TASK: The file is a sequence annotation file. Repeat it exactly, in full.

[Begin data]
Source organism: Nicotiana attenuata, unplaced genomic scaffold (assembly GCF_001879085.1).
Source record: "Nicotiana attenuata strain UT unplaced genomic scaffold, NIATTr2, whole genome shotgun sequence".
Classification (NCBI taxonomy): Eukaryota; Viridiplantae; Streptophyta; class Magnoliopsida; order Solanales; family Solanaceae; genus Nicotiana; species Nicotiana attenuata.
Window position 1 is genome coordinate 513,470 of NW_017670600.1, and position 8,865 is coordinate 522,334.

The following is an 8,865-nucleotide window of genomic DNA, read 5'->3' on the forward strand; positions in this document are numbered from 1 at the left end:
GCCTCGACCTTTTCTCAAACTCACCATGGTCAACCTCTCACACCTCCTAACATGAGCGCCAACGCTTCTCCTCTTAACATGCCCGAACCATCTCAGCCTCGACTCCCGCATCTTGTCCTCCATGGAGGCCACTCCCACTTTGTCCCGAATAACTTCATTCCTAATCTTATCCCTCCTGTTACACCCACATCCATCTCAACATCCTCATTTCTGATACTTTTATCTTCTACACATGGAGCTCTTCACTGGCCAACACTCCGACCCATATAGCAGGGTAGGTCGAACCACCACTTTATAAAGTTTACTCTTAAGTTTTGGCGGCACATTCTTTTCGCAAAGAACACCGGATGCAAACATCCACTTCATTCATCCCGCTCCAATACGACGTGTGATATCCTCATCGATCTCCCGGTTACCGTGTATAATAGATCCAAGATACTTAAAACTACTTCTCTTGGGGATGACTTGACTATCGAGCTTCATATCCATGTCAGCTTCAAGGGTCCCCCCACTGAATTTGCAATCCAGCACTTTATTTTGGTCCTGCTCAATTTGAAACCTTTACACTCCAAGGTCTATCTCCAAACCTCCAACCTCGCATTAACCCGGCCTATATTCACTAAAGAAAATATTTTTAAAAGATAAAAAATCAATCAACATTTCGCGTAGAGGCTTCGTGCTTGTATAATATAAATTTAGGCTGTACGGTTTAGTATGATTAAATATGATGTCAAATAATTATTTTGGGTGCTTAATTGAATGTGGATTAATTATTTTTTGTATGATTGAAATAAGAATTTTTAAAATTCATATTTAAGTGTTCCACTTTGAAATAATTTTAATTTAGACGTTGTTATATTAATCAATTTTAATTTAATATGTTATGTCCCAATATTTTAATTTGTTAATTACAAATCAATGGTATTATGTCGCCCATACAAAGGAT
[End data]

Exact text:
Source organism: Nicotiana attenuata, unplaced genomic scaffold (assembly GCF_001879085.1).
Source record: "Nicotiana attenuata strain UT unplaced genomic scaffold, NIATTr2, whole genome shotgun sequence".
Classification (NCBI taxonomy): Eukaryota; Viridiplantae; Streptophyta; class Magnoliopsida; order Solanales; family Solanaceae; genus Nicotiana; species Nicotiana attenuata.
Window position 1 is genome coordinate 513,470 of NW_017670600.1, and position 8,865 is coordinate 522,334.

The following is an 8,865-nucleotide window of genomic DNA, read 5'->3' on the forward strand; positions in this document are numbered from 1 at the left end:
GCCTCGACCTTTTCTCAAACTCACCATGGTCAACCTCTCACACCTCCTAACATGAGCGCCAACGCTTCTCCTCTTAACATGCCCGAACCATCTCAGCCTCGACTCCCGCATCTTGTCCTCCATGGAGGCCACTCCCACTTTGTCCCGAATAACTTCATTCCTAATCTTATCCCTCCTGTTACACCCACATCCATCTCAACATCCTCATTTCTGATACTTTTATCTTCTACACATGGAGCTCTTCACTGGCCAACACTCCGACCCATATAGCAGGGTAGGTCGAACCACCACTTTATAAAGTTTACTCTTAAGTTTTGGCGGCACATTCTTTTCGCAAAGAACACCGGATGCAAACATCCACTTCATTCATCCCGCTCCAATACGACGTGTGATATCCTCATCGATCTCCCGGTTACCGTGTATAATAGATCCAAGATACTTAAAACTACTTCTCTTGGGGATGACTTGACTATCGAGCTTCATATCCATGTCAGCTTCAAGGGTCCCCCCACTGAATTTGCAATCCAGCACTTTATTTTGGTCCTGCTCAATTTGAAACCTTTACACTCCAAGGTCTATCTCCAAACCTCCAACCTCGCATTAACCCGGCCTATATTCACTAAAGAAAATATTTTTAAAAGATAAAAAATCAATCAACATTTCGCGTAGAGGCTTCGTGCTTGTATAATATAAATTTAGGCTGTACGGTTTAGTATGATTAAATATGATGTCAAATAATTATTTTGGGTGCTTAATTGAATGTGGATTAATTATTTTTTGTATGATTGAAATAAGAATTTTTAAAATTCATATTTAAGTGTTCCACTTTGAAATAATTTTAATTTAGACGTTGTTATATTAATCAATTTTAATTTAATATGTTATGTCCCAATATTTTAATTTGTTAATTACAAATCAATGGTATTATGTCGCCCATACAAAGGAT